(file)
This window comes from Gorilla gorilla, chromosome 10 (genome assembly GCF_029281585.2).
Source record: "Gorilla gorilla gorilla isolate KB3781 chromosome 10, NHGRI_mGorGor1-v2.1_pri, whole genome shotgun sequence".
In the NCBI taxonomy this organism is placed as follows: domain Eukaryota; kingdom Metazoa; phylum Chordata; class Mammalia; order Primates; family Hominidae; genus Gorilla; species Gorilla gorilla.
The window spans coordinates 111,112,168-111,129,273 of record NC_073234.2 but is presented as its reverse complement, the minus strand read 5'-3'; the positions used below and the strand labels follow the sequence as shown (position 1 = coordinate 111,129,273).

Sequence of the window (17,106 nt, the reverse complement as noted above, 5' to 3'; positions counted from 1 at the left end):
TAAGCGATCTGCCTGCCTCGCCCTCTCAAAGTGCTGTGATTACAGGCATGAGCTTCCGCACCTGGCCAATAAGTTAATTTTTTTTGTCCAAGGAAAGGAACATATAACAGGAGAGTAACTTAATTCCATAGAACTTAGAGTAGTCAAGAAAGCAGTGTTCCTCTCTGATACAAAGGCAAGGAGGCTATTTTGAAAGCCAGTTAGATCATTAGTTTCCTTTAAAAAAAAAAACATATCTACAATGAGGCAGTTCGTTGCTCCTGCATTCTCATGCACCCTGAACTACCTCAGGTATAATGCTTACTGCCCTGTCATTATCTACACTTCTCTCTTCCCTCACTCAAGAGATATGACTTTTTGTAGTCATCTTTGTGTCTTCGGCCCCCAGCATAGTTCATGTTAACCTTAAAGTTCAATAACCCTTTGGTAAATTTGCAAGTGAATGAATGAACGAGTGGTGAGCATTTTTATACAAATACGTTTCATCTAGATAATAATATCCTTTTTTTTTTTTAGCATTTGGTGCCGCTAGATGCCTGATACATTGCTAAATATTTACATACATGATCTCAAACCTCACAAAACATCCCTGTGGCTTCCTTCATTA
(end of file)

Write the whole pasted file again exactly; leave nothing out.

This window comes from Gorilla gorilla, chromosome 10 (genome assembly GCF_029281585.2).
Source record: "Gorilla gorilla gorilla isolate KB3781 chromosome 10, NHGRI_mGorGor1-v2.1_pri, whole genome shotgun sequence".
In the NCBI taxonomy this organism is placed as follows: domain Eukaryota; kingdom Metazoa; phylum Chordata; class Mammalia; order Primates; family Hominidae; genus Gorilla; species Gorilla gorilla.
The window spans coordinates 111,112,168-111,129,273 of record NC_073234.2 but is presented as its reverse complement, the minus strand read 5'-3'; the positions used below and the strand labels follow the sequence as shown (position 1 = coordinate 111,129,273).

Sequence of the window (17,106 nt, the reverse complement as noted above, 5' to 3'; positions counted from 1 at the left end):
TAAGCGATCTGCCTGCCTCGCCCTCTCAAAGTGCTGTGATTACAGGCATGAGCTTCCGCACCTGGCCAATAAGTTAATTTTTTTTGTCCAAGGAAAGGAACATATAACAGGAGAGTAACTTAATTCCATAGAACTTAGAGTAGTCAAGAAAGCAGTGTTCCTCTCTGATACAAAGGCAAGGAGGCTATTTTGAAAGCCAGTTAGATCATTAGTTTCCTTTAAAAAAAAAAACATATCTACAATGAGGCAGTTCGTTGCTCCTGCATTCTCATGCACCCTGAACTACCTCAGGTATAATGCTTACTGCCCTGTCATTATCTACACTTCTCTCTTCCCTCACTCAAGAGATATGACTTTTTGTAGTCATCTTTGTGTCTTCGGCCCCCAGCATAGTTCATGTTAACCTTAAAGTTCAATAACCCTTTGGTAAATTTGCAAGTGAATGAATGAACGAGTGGTGAGCATTTTTATACAAATACGTTTCATCTAGATAATAATATCCTTTTTTTTTTTTAGCATTTGGTGCCGCTAGATGCCTGATACATTGCTAAATATTTACATACATGATCTCAAACCTCACAAAACATCCCTGTGGCTTCCTTCATTA